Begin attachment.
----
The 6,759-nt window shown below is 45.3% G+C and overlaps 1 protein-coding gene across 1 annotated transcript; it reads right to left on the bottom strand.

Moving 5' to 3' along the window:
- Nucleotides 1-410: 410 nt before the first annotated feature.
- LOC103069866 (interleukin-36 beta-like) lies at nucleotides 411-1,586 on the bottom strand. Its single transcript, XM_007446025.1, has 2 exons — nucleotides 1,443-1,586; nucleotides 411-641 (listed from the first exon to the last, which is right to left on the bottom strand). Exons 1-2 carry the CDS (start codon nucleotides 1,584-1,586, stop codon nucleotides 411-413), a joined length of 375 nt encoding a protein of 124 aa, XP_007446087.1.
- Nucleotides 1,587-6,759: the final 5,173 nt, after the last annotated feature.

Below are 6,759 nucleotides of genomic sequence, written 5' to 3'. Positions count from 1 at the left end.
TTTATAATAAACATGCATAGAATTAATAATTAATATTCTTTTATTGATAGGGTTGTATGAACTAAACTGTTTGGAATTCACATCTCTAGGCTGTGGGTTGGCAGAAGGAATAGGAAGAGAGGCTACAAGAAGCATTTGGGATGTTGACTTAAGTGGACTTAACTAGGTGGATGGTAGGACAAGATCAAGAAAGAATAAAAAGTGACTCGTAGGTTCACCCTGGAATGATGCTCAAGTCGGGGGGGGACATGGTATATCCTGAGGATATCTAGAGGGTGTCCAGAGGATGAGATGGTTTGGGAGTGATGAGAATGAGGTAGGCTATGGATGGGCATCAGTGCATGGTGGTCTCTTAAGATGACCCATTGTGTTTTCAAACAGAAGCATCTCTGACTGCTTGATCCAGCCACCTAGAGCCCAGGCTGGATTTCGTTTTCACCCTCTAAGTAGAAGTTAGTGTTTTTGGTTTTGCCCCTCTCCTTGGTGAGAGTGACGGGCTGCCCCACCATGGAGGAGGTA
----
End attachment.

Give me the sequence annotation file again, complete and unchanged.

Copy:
The 6,759-nt window shown below is 45.3% G+C and overlaps 1 protein-coding gene across 1 annotated transcript; it reads right to left on the bottom strand.

Moving 5' to 3' along the window:
- Nucleotides 1-410: 410 nt before the first annotated feature.
- LOC103069866 (interleukin-36 beta-like) lies at nucleotides 411-1,586 on the bottom strand. Its single transcript, XM_007446025.1, has 2 exons — nucleotides 1,443-1,586; nucleotides 411-641 (listed from the first exon to the last, which is right to left on the bottom strand). Exons 1-2 carry the CDS (start codon nucleotides 1,584-1,586, stop codon nucleotides 411-413), a joined length of 375 nt encoding a protein of 124 aa, XP_007446087.1.
- Nucleotides 1,587-6,759: the final 5,173 nt, after the last annotated feature.

Below are 6,759 nucleotides of genomic sequence, written 5' to 3'. Positions count from 1 at the left end.
TTTATAATAAACATGCATAGAATTAATAATTAATATTCTTTTATTGATAGGGTTGTATGAACTAAACTGTTTGGAATTCACATCTCTAGGCTGTGGGTTGGCAGAAGGAATAGGAAGAGAGGCTACAAGAAGCATTTGGGATGTTGACTTAAGTGGACTTAACTAGGTGGATGGTAGGACAAGATCAAGAAAGAATAAAAAGTGACTCGTAGGTTCACCCTGGAATGATGCTCAAGTCGGGGGGGGACATGGTATATCCTGAGGATATCTAGAGGGTGTCCAGAGGATGAGATGGTTTGGGAGTGATGAGAATGAGGTAGGCTATGGATGGGCATCAGTGCATGGTGGTCTCTTAAGATGACCCATTGTGTTTTCAAACAGAAGCATCTCTGACTGCTTGATCCAGCCACCTAGAGCCCAGGCTGGATTTCGTTTTCACCCTCTAAGTAGAAGTTAGTGTTTTTGGTTTTGCCCCTCTCCTTGGTGAGAGTGACGGGCTGCCCCACCATGGAGGAGGTA